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ADV 206 Study Guide for Exam 1.docx

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Department
Advertising
Course
ADV 206
Professor
Favalo
Semester
Spring

Description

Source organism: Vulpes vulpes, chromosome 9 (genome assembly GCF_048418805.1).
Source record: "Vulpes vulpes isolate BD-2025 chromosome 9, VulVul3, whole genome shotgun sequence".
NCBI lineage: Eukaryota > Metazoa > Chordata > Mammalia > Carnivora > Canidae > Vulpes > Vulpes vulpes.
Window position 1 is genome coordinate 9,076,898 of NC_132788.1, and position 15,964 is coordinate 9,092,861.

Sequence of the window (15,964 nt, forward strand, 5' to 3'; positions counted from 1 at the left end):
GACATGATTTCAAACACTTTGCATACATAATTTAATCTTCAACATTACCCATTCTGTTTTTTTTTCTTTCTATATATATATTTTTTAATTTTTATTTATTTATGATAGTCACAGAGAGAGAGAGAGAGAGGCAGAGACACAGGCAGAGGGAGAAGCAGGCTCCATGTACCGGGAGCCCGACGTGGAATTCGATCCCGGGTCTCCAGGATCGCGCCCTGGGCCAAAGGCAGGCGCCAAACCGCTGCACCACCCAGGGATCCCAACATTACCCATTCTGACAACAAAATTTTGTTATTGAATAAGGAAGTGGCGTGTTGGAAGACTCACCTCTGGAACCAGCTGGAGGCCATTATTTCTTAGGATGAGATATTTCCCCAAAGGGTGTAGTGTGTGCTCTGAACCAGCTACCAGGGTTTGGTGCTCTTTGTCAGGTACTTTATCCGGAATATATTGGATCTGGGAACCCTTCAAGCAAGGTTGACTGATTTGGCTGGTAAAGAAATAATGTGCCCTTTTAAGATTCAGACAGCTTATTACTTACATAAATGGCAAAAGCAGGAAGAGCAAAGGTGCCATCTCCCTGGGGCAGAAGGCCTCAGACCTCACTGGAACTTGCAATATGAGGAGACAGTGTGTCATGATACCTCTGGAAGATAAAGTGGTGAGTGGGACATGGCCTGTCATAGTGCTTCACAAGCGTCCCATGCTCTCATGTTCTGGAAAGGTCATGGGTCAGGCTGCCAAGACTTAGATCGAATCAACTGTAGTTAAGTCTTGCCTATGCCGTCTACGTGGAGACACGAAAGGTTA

Study Guide for ADV 206 Section Examination #1 February 12, 2013 The purpose of this exam is to evaluate your grasp of the basic concepts, major points and techniques covered in Chapters 1 through 5 of our text and class presentations/discussions. The test will consist of 32 multiple-choice questions (2 points each), one “match the terms” question (6 points) and five short essays (6 points each). There will also be one extra credit question (5 points). You will answer the multiple choice on a Scantron form. So, bring a #2 pencil (better, bring two) Therefore, consider the following: Case Histories There will be a question on each of the cases at the beginning of each chapter of the text. You should be familiar with each case and know the major points made in each case. The questions may relate to the cases and the subject of the chapter, and they may also ask why a brand was successful or what the case demonstrates or what a key issue was. Chapter 1: Covers advertising fundamentals: what is advertising, its evolution and its basic functions and roles; how the industry is organized and its key players; and how advertising is changing. • You should know: o The basic purposes and roles of advertising  Connect an identified sponsor with buyers (a target audience.)  Provide information about products (goods, services, or ideas.)  Interpret the product features in terms of the customer’s needs and wants.  Roles of advertising: • Transforms a product into a distinctive brand by creating an image and personality. • Social: teaches about new products and their use, can expose social issues. • Economy: Creates cost efficiencies by increasing demand among large groups of people resulting in higher levels of sales and ultimately lower prices. o How advertising, marcom and IMC are defined  Advertising: Is a paid form of persuasive communication that uses mass and interactive media to reach broad audiences.  Marcom: all about the brand  Integrated Marketing Communication: o The common types of advertising  B2B, brand, brand product, direct response, retail, o The key components of advertising  Strategy  Media  Message  Evaluation  Effectiveness o The major players in the advertising industry and their basic functions  Advertiser aka the client or the marketer • Sponsors and pays for the message • Has a marketing team that initiates the advertising • Hires the advertising agency (or functions as one itself  Advertising agency • Creates, produces, and distributes the message • Employs experts who are passionate about their works • Often buys the media  The media • Channels that carry the message – provides access to audience • TV, radio, magazine, online • Provides access to audiences cost efficiently o Suppliers • Concentrate on pages 6 – 9, 11 – 13, 17 - 21 Chapter 2: Covers marketing, how it’s defined, the marketing concept and processes; the role of advertising and marcom in marketing and how they contribute to successful marketing and branding; IMC and its key concepts; and the evolution of brand communications in a changing world. Case History: Wii Wages Campaign in Video Game War Initial Problems- Nintendo’s sales plummeted a lot. Think0 about those people whom the advertising aims to convince to become Wii consumers. Instead of chasing the hardcore male users, Nintendo chose to appeal to an audience who’d been turned off by video games—moms, families, even residents in nursing homes. • You should know o Marketing 101: definitions, concept, key players, types of markets  Marketing is about satisfying consumer needs and wants  Marketing is about value  ATF – market is people or groups of people who have the ability and choice to exchange value (money, time, etc.) for value (something they need or want)  Types of markets • Consumer (personal or household) – consumer advertising • Business-to-business aka industrial (use in doing business or making products) – professional and trade advertising • Institutional (for hospitals, schools, government – benefitting society) – professional and trade advertising • Channel (resellers, intermediaries, retail, distributor – ex. Wegmans) – professional and trade advertising o The stages in the marketing planning process  Research  Objectives  Segment  Positioning  Strategy  Execute  Evaluate o The marketing mix, especially distribution/channel  Product  Placement  Price  Promotion o The key components of brands and branding  Brand – a perception (often imbued with emotion) which results from experiences with and information about a company or line of products  A brand is more than a product; companies make products but sell brands • Concentrate on pages 35 – 37, 39, 48 – 52 Chapter 3: Covers the social impact and implications of advertising and brand communications; the ethical issues and responsibilities we face as communicators, and the regulatory environment for advertising. • You should know: o The debates about advertising’s social role and be familiar with the other ethical issues  Demand creation • Creating demand unjustly • Creating demand that isn’t needed • Principle – if people do not want the products being marketed, they do not buy them • You cant sell a bad product twice  Shaping vs. mirroring • Suggesting good things will happen when you use a specific product • Shape the consumer > mirroring society • Example – Dove’s beauty transformation video  Over-commercialization • Poor taste and offensive advertising • Sex appeals • Diversity and stereotypes  Misleading claims • If you have someone endorsing your product, they must use it. They may be payed to use it, but they must use it. • Puffery – exaggeration  Product-related • “World’s best coffee” – also puffery o Standards, codes and ethical decision-making tools  Professional ethics • AAAA’s creative code o False or misleading statements o Testimonials that do not reflect the real opinion o Price claims that are misleading o Distortion of the true meaning of professional/scientific experts o Offensive to the public • International codes • Ethical decision making tools o TARES  Truthful  Authentic  Respectful  Equity  Social responsibility o How regulation works; the government’s role in advertising; what government agencies affect advertising; regulation’s impact  Regulatory Environment • Government o Laws  Trademark  Copyright  First amendment – commercial free speech o Regulations • Media review o Standards and review departments o Rights to refuse • Industry self-regulation o Professional discipline o Industry review • Public/community review o Better Business Bureau o Consumer groups • Competitive complaints • Concentrate on pages 65 – 68, 71, 78 – 81, 84, 86 Chapter 4: Covers how advertising and marcom works; advertising effects and the problems with traditional effects models; the Facets model and how it works. Case History-Effective Advertising- Ford’s campaign for its new SYNC Technology: Initial Challenges -Ford is known for its tough, dependable trucks, not as a technology leader. -Ford needed to overcome the perception that foreign-made cars were more technologically advanced. -Ford also needed to make the audience aware of its new innovation, which was practically invisible. Campaign Objectives -Sought a campaign targeting the 18-49 year-old Hispanic market that would accomplish 2 objectives: • Generate consumer awareness of SYNC by educating consumers. • Get hand-raisers (those who indicate interest by responding online) to register for sweepstakes and too opt in for future Ford communications. The Campaign’s Big Idea -Centered on the notion that Ford’s SYNC—the ability to control cell phones and MP3 players—was available at the driver’s command. -Audience research showed that members of the Hispanic target market are technologically savvy. -Slogan: “SYNC: At Your Command” captured the heart of the message. Zubi -Ford hired Zubi, a Hispanic agency, to create the campaign. • Zubi identified a spokesperson for SYNC who would be believable—the popular Colombian singer Juanes. • Ford became a major sponsor for Juanes’s World Tour. Every concert featured a SYNC Zone, where people could see SYNC demonstrations and participate in giveaways. What Made This Campaign Successful -This campaign is more than just the standard ‘Let’s sponsor a concert,’ Juanes is very much part of the creative messaging, and a lot of that is going to live online because that’s where the consumer is going. -Advertising lesson: A fit between a spokesperson and the target audience can generate awareness and create synergy. How Does Marketing Communication Work? The Communications Models SMCR Model (Mass Communication) Source/SenderMessage (coded) ChannelMessage (decoded)Receiver (target audience.)  • Feedback: Is obtained by monitoring the response of the receiver to the message. • Noise: The entire process is complicated by noise—things that interrupt the sending and receiving of the message (such as bad connection or words with unclear meanings.) Advertising Communication Model (Mass Communication) -External Noise: Which hinders the consumer’s reception of the message, includes technical and socioeconomic trends that affect the reception of the message. • Ex: The economic downturn, health tends (often harm the reception of fast-food messages, problems with the brand’s marketing mix. • Can also be related to the advertising media: o Clutter: which is the multitude of messages all competing to get the consumer’s attention. (For ex all the ads in a magazine, commercials on tv.) -Internal Noise: Includes personal factors that affect the reception of an advertisement, such as the receiver’s needs, language skills, purchase history, and information-processing abilities. • Too tired to listen, attention focused elsewhere. • Cluster can also create internal noise, because competing brand messages can create doubt or confusion for the consumer. -The end point of the communication process is the receiver, the consumers who make up the audience. How the consumer responds to the message determines the effectiveness of the advertising. IMC: Interactive Communication Model -Two-way communication. The source and receiver change positions as the message bounces back and forth between them (for ex the source becomes the listener and receiver becomes the sender.) • People contact companies through the Web or by phone, and are talking to one another in a circle of comments about products and brands. In the IMC model, feedback occurs in a real-time environment of ongoing communication. -Buzz marketing is a marketing communication strategy that is even moving beyond two-way communication (social marketing- multiple conversations occurring in the network.) -IMC helps create long-term customer relationships with a brand. The growth of permission marketing, a practice that invites consumers to sign up for messages or self-select themselves into a brand’s target market, mirrors the shift from one-way to two-way communication. It’s a way to build a respectful relationship with a customer. Traditional Effects Approaches AIDA aka The Hierarchy of Effects Model -AttentionInterestDesireAction. Think/Feel/Do aka FCB Model -The idea is that advertising motivates people to think about the message, feel something about the brand, and then do something, such as try it or buy it. Domains -The idea that messages have an impact on consumer responses, not in steps, but simultaneously. The 3 key effects, or domains, identified in this approach are (1) perception, (2) learning, and (3) persuasion. • Aka a message can engage consumer’s perceptions (attention, interest), educate them (think, learn), and persuade them (change attitude and behavior) all at the same time. The Facets Model of Effects (Brand Transformation/Brand Linkage) Effective Advertising Creates 6 Types of Consumer Responses 1. See/hear a. Perception facet.